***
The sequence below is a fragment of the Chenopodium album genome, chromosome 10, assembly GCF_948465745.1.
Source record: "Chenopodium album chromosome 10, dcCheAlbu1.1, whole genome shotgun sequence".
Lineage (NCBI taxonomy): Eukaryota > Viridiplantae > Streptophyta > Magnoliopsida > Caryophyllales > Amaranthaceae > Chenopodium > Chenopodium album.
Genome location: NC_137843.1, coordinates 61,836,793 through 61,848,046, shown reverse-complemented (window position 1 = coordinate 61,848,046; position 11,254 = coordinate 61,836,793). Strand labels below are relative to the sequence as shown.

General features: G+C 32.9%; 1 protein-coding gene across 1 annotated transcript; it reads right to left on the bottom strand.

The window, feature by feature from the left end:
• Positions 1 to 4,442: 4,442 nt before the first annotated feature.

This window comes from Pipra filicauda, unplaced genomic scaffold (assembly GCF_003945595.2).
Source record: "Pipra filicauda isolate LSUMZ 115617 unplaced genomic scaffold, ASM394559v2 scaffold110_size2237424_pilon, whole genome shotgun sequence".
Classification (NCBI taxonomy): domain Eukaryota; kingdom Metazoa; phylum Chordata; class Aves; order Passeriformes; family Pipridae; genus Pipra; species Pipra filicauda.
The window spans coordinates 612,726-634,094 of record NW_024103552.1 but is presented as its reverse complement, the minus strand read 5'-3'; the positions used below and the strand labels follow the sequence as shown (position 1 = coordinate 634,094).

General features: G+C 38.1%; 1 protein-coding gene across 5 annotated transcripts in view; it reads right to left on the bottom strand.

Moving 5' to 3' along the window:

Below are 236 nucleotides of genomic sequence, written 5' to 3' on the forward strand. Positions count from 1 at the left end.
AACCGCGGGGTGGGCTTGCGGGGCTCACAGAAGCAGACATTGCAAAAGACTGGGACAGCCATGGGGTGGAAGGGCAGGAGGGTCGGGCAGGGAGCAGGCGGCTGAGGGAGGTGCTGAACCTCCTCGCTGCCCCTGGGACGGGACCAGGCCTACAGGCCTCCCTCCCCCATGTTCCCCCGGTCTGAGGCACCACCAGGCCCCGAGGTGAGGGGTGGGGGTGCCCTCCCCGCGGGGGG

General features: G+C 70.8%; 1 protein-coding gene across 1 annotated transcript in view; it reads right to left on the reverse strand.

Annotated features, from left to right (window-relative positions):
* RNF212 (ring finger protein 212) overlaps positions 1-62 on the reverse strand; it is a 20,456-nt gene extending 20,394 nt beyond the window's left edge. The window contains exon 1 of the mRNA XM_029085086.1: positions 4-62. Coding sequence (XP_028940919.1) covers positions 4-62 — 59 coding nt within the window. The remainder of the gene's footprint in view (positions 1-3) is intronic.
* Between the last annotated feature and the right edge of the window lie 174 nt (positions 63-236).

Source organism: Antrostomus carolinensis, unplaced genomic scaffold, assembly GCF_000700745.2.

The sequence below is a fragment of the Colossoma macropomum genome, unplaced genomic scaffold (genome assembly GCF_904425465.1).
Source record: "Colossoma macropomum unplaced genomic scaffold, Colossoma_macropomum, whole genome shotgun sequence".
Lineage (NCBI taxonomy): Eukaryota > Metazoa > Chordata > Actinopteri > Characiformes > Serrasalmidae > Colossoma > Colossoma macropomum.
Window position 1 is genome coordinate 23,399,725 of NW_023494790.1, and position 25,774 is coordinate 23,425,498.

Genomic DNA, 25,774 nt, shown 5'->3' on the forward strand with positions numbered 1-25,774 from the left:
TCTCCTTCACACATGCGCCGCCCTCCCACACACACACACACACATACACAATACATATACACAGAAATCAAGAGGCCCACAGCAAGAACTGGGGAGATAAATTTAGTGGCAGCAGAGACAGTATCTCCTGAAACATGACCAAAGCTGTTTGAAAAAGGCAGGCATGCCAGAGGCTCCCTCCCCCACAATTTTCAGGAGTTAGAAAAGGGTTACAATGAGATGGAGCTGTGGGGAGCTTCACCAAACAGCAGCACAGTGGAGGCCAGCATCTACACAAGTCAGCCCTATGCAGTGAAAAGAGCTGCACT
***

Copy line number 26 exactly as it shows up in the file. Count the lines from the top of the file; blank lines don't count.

TCTCCTTCACACATGCGCCGCCCTCCCACACACACACACACACATACACAATACATATACACAGAAATCAAGAGGCCCACAGCAAGAACTGGGGAGATAAATTTAGTGGCAGCAGAGACAGTATCTCCTGAAACATGACCAAAGCTGTTTGAAAAAGGCAGGCATGCCAGAGGCTCCCTCCCCCACAATTTTCAGGAGTTAGAAAAGGGTTACAATGAGATGGAGCTGTGGGGAGCTTCACCAAACAGCAGCACAGTGGAGGCCAGCATCTACACAAGTCAGCCCTATGCAGTGAAAAGAGCTGCACT